Full participation of Roma and Sinti in electoral processes essential to their successful inclusion, say participants at OSCE/ODIHR meeting in Warsaw
Successful inclusion of Roma and Sinti in their societies depends on whether their right to vote and be voted for is adequately exercised, said participants at a consultation meeting organized by the OSCE Office for Democratic Institutions and Human Rights (ODIHR) in Warsaw on 27 and 28 October 2016.
The meeting brought together 17 civil society activists, politicians, academics, election and national minority experts who reviewed the obstacles facing members of Roma and Sinti communities in exercising their right to vote and be voted for. Among others, participants examined issues related to voter registration, voting turnout, opportunities for voters to make free and informed choices and other aspects of electoral campaigns. Combined with anti-Roma campaigning, these obstacles also negatively affect the motivation of Roma and Sinti voters, limiting support for parties which represent community interests. Particular obstacles affecting the participation of women and youth have also been addressed.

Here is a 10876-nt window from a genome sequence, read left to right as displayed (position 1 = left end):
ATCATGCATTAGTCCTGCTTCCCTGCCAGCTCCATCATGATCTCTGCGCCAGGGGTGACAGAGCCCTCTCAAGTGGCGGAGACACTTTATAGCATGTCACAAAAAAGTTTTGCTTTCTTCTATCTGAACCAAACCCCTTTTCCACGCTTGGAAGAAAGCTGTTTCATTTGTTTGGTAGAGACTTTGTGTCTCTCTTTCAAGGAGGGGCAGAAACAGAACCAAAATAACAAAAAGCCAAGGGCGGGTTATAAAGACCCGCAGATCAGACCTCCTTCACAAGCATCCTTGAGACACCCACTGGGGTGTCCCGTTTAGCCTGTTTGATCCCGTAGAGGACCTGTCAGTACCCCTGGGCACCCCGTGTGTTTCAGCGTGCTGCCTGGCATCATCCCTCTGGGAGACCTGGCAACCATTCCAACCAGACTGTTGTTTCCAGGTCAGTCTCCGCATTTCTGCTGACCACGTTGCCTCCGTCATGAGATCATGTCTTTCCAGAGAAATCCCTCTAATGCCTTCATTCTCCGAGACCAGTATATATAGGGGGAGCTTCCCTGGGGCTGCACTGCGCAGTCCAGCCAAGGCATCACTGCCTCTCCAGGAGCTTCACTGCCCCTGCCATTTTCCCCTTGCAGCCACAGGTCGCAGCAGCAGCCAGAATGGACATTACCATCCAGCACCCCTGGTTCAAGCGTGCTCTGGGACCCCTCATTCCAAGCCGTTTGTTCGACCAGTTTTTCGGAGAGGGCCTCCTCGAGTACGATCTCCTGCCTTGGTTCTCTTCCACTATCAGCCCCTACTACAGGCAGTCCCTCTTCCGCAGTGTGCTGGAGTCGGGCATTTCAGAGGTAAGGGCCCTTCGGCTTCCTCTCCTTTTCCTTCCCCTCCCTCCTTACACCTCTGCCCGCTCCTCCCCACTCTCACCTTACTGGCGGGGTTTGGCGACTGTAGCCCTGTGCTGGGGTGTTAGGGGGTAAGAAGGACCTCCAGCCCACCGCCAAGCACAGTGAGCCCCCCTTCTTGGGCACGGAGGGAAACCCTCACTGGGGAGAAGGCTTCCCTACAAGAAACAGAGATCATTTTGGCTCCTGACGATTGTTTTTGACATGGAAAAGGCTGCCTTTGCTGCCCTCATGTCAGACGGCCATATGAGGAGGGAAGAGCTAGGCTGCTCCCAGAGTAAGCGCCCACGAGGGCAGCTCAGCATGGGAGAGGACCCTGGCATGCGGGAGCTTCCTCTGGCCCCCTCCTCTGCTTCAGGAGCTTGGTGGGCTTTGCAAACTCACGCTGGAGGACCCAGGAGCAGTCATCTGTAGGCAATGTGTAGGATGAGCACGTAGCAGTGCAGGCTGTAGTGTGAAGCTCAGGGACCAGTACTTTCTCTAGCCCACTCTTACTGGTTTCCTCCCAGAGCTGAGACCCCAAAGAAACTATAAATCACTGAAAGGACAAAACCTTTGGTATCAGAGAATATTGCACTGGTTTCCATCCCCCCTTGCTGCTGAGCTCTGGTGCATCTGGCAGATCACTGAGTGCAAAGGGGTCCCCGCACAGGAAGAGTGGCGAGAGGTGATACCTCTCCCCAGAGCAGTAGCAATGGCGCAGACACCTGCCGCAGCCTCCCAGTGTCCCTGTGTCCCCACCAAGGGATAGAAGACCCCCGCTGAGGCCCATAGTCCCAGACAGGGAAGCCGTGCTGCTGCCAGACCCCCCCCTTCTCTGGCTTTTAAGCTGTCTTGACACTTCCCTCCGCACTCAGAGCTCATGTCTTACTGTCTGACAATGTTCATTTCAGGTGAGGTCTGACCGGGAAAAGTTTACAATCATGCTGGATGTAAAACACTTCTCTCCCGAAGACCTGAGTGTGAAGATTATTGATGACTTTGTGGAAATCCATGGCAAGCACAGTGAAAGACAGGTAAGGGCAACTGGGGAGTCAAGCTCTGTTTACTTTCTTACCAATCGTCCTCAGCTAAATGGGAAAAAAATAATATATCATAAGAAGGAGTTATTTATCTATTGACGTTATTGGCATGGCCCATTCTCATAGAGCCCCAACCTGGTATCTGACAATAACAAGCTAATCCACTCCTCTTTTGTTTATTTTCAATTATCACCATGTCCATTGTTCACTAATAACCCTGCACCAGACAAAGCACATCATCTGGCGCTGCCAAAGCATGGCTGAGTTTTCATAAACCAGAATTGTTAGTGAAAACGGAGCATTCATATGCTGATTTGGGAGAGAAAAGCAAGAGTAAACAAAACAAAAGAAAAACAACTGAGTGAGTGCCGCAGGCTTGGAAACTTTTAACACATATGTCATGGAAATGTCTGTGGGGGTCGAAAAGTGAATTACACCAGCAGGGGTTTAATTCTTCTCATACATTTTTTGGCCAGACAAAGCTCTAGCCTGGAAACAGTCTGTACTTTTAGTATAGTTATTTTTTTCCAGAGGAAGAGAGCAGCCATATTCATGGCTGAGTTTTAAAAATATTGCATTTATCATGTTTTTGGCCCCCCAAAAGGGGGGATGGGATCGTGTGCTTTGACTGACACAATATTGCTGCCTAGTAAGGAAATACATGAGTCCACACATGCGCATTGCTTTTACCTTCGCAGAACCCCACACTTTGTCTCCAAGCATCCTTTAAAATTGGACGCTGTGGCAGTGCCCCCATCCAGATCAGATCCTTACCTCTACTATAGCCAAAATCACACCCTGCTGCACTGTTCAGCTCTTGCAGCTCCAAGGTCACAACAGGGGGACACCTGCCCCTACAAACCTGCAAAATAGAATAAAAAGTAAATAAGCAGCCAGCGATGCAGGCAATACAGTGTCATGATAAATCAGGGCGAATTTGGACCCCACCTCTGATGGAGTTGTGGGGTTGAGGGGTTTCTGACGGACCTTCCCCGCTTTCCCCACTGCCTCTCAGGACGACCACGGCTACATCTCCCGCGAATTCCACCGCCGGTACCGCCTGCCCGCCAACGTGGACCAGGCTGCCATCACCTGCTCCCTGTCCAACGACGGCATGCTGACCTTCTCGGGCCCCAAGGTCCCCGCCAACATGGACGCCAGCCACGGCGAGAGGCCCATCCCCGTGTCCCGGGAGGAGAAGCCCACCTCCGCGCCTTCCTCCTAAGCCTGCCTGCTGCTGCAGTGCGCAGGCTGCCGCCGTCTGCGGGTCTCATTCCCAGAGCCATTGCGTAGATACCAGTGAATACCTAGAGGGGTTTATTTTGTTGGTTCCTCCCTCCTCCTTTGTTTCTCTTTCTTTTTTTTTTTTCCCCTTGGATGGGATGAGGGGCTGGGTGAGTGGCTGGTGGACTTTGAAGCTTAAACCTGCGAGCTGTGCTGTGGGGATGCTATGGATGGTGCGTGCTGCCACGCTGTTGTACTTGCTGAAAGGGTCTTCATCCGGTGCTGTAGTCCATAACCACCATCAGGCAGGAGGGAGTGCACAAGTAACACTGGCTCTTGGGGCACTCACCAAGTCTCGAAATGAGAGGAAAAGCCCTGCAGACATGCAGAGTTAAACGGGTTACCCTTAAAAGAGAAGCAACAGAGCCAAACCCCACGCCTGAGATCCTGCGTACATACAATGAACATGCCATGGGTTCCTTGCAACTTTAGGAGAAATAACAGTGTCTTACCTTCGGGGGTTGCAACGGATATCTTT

“Mainstream political parties shy away from putting forward Roma and Sinti candidates in spite of an increasing number of educated and competent Roma and Sinti, including youth and women,” said Mirjam Karoly, ODIHR’s Senior Adviser on Roma and Sinti Issues. “Unfortunately, social and economic vulnerabilities of Roma and Sinti communities are often exploited during election processes through vote buying and vote manipulation, direct pressure or threats.”
The participants also explored further areas of engagement to address these specific issues.
“OSCE participating States should focus on efforts to ensure that Roma and Sinti can fully enjoy their right to vote, including steps to enact appropriate legislation and policy measures such as voter education and awareness raising campaigns,” said Roland Ferkovics, a young Roma activist from Hungary.
The 2003 Action Plan on Improving the Situation of Roma and Sinti within the OSCE Area encouraged the participating States to “organize election-awareness campaigns so as to increase participation of the Roma electorate in elections”, “ensure that Roma voters can make free and informed choices in elections” and “encourage the representation of Roma and Sinti people in elected and appointed office.”